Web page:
Medical Service Corps Leader Development

Medical Service Corps Leader Development Create a culture of continuous learning generating adaptive medical leaders capable of leading across the competition/conflict continuum. The opinions expressed on this page are meant to inform, create discussion and fuel intellectual curiosity and do not reflect those of the Medical Service Corps, Army Medical Department, U.S.
(17)

Army or the Department of Defense.

Army Medicine Officers Selected for the "30 Under 30 Army Leader Developers 2020" by the Center for Junior Officers CPT ...
01/20/2021

Army Medicine Officers Selected for the "30 Under 30 Army Leader Developers 2020" by the Center for Junior Officers

CPT Jon Lindefjeld (Medical Corps), CPT Sebastian Coates (Medical Service Corps), 1LT Cole Stewart (Army Nurse Corps), and 1LT Marissa Duvall (Medical Service Corps) were recently honored by their selection to the 30 Under 30 Army Leader Developers - 2020.

This award is designed to recognize top junior officers who have demonstrated excellence in the "Develops Others" realm of leadership. To be selected for this award, officers were nominated and demonstrated taking the initiative to go above and beyond in proactively supporting the development of others' knowledge, capabilities, and readiness to learn.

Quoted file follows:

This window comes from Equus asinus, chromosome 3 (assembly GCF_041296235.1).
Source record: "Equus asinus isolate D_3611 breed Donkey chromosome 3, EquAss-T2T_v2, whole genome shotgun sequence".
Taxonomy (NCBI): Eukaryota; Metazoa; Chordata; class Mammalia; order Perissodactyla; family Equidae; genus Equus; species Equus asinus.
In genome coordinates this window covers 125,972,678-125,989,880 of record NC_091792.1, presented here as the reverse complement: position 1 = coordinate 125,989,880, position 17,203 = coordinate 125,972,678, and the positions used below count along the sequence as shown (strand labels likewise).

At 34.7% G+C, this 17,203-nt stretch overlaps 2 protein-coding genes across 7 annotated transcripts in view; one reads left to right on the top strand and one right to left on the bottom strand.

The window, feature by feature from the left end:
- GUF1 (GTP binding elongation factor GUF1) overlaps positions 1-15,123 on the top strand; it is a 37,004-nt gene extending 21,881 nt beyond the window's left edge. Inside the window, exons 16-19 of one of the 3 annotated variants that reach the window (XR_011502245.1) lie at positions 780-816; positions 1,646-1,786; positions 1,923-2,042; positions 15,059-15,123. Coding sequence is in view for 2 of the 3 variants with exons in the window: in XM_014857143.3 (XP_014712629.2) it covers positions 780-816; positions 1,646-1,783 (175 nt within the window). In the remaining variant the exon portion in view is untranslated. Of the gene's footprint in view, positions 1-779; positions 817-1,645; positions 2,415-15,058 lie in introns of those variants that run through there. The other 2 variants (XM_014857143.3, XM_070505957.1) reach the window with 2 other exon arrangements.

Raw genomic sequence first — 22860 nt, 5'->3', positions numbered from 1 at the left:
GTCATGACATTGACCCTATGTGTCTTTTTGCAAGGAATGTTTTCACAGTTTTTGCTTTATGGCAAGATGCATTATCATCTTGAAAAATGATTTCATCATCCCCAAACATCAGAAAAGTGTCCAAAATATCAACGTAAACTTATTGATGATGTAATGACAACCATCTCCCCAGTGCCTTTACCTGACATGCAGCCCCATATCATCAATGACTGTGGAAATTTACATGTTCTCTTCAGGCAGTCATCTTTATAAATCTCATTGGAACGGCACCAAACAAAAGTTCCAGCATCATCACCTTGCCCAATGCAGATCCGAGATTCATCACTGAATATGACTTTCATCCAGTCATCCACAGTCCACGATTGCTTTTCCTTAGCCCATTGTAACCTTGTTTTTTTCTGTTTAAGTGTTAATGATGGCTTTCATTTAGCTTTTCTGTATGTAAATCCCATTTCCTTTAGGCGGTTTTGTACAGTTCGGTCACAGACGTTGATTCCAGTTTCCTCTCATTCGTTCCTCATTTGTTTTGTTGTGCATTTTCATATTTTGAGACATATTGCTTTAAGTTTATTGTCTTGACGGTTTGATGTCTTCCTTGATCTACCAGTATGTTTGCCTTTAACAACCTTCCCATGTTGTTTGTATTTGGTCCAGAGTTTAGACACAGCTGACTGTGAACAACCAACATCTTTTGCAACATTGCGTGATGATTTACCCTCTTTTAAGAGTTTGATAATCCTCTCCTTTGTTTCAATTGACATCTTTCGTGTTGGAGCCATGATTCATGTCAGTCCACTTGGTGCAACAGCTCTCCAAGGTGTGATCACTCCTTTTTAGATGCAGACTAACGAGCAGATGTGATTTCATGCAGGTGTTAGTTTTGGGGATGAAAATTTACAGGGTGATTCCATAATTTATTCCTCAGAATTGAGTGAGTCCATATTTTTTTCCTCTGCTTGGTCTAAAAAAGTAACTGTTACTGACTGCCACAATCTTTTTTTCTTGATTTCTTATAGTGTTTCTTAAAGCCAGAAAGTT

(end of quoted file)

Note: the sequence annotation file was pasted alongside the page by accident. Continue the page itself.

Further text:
"I focus on leader development so that I can lower the barriers to success for others and to learn from lived experiences different than my own. For those wanting to focus on leader development, my advice is to remember that no one has better knowledge, simply different knowledge." - CPT Lindefjeld, Walter Reed National Military Medical Center

"I focus on leader development because it is necessary for the U.S. Army and other organizations like it. I was the benefactor of phenomenal leader development as I was surrounded by some of the Army's best leaders as a junior officer. Their care and mentorship made me into the leader I am today. Many of the leaders I have had as a junior officer had served in the 75th Ranger Regiment." - CPT Coates, 557th Medical Company (AS)